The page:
If you haven’t already started an education fund for your child, consider starting one now. The more time your money has to compound and grow, the better. And given the enormous cost of a college education, it helps to pay into a college fund over multiple years to help avoid diverting money from your retirement or emergency funds to pay for tuition. The following strategies may help you get started.

2. Set up saving goals

Encourage your children to set up saving goals. If they are saving for something in particular, for example, a games console, you can help them establish a savings plan. Work out how much money they have to start with, then what they need to save to reach the total. Agree on a time scale, and encourage them to be realistic about their goal. Saving for something high value is not going to be achieved in weeks, it could take months before they reach the set total. Understanding that saving takes time can be a challenge, but it is a lesson well learned.

If possible, agree to match or support their savings, or add a little bit of interest as their money grows, to give them a boost towards their goal. Incentives can be very persuasive.

How Teenagers Can Save Money Fast

The majority of Gen Z, born mid-1990s to early 2000s, say they’re unclear about how much to save versus spend. It’s essential to understanding how to earn money and set budgets, especially moving into adulthood.

Step 1: Opening a Savings or Checking Account 

Your teen will need a place to stash their cash. The porcelain piggy bank may have worked when they were younger, but now is an excellent time to consider a savings or checking account. Opening a checking or savings account can help establish a relationship with a local bank or credit union while familiarizing your teen with these fundamental financial tools.

Your teen can open a savings account jointly with a parent or guardian. Both names will remain on the account as long as it’s open. There’s an option to remove the parent or guardian from the account once the teen turns 18.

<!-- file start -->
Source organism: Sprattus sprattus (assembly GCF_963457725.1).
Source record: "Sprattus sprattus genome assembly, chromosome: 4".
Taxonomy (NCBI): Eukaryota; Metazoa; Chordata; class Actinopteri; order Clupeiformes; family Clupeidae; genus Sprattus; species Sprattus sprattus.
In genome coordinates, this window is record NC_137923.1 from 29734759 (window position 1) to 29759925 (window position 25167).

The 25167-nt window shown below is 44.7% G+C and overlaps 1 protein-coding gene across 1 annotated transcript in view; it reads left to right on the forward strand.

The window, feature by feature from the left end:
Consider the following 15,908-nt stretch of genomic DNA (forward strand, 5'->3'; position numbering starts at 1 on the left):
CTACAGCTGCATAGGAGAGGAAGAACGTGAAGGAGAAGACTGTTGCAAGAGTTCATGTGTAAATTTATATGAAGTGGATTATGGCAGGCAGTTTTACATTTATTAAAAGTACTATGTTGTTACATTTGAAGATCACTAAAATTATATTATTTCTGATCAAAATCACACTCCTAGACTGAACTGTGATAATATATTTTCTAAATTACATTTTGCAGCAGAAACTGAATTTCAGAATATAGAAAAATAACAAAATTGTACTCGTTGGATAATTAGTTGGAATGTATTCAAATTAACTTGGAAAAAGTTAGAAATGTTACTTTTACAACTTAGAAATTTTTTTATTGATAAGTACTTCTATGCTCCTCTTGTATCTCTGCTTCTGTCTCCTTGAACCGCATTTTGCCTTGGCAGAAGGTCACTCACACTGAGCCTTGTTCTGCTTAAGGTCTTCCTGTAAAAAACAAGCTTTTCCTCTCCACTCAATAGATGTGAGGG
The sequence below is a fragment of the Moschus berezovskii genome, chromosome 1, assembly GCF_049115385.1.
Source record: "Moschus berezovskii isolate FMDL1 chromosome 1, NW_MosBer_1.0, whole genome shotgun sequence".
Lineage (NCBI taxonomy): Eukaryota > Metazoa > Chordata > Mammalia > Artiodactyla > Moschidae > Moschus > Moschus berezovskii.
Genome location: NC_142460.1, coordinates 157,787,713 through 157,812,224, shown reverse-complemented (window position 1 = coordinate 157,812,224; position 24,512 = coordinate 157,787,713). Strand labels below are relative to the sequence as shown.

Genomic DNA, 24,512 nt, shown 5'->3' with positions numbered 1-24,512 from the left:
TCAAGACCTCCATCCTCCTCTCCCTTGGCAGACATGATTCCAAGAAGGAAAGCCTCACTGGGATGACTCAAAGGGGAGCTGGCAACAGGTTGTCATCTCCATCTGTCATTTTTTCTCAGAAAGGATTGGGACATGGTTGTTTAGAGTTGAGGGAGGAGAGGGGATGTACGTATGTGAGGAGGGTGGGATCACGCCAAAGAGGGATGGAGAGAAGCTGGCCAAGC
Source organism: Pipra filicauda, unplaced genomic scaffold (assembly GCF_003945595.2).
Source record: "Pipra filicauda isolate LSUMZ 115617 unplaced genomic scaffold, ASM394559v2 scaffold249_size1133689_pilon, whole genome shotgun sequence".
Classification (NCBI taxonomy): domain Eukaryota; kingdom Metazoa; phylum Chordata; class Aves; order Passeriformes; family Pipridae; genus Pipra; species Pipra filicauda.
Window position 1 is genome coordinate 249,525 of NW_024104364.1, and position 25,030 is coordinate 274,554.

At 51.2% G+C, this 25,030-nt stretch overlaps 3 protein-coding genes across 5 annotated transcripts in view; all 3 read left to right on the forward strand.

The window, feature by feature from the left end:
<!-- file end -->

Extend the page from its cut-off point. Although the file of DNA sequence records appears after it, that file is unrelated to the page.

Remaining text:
You’ll need a driver’s license, passport, or other government-issued photo ID to open an account. You’ll also need to provide a Social Security card, and some banks may require additional documentation. Pay attention to the interest rate, fees, and minimum balance requirements for committing to the financial institution. 

Step 2: Find a Job or Side Gig

One of the most valuable ways your child can learn about saving is by earning money. U.S. Department of Labor research found that every year a person works in their teens, their income rises 14% to 16% in their 20s. In addition to earning money, employment teaches responsibility, instills positive work habits, and improves time management and organizational skills. 

Keep in mind that the minimum age for employment is 14 years old, and the hours a teen 16 or under can work are capped. If your teen is too young for a traditional job, mowing the neighbor’s lawn, babysitting, or tutoring can keep income flowing. 

Step 3: Create a Budget

Budgeting as a teen is not much different from budgeting at any other point in life. Budgets help prioritize spending and create awareness of the money coming in and going out. And because teens have fewer expenses, the process is more straightforward.

Budgeting begins with knowing how much your teen earns. Whether it’s income from a part-time job or side hustle, total the monthly earnings. If the amount varies from month to month, be conservative with estimates. 

Build a list of wants, needs, and wishes with your teen. Needs are basic living expenses or required expenses. For your teen, it may include gas money, phone bill, or car insurance. Wants are items they can live without, such as eating out, new clothes, or their gym membership. 

Step 4: Set Short and Long-Term Goals

Set SMART (specific, measurable, achievable, realistic, timely) financial goals with your teen. Goals will help motivate teens to challenge themselves. They help your child think about the big picture and focus on the future instead of immediate satisfaction. 

Short-term goals could include buying a new video game, trendy pair of sneakers, or concert tickets. While long-term goals may include saving for college or their first car. 

Have your teen put their goals in writing to make them more concrete. Every time they receive a paycheck or allowance, they should designate a portion toward their goals. Consider motivating your child by offering to match, dollar for dollar, to what they save toward their long-term goal.

Step 5: Track Spending

Knowledge is power. Part of knowing how to save money fast as a teenager is knowing how to be a savvy spender and tracking where your money goes. A good old pencil and paper will work, but your teen may find it easier to track their spending and savings using an app. Certain banks and credit unions offer apps tied to savings or checking accounts.  

Benefits of teaching your kids about money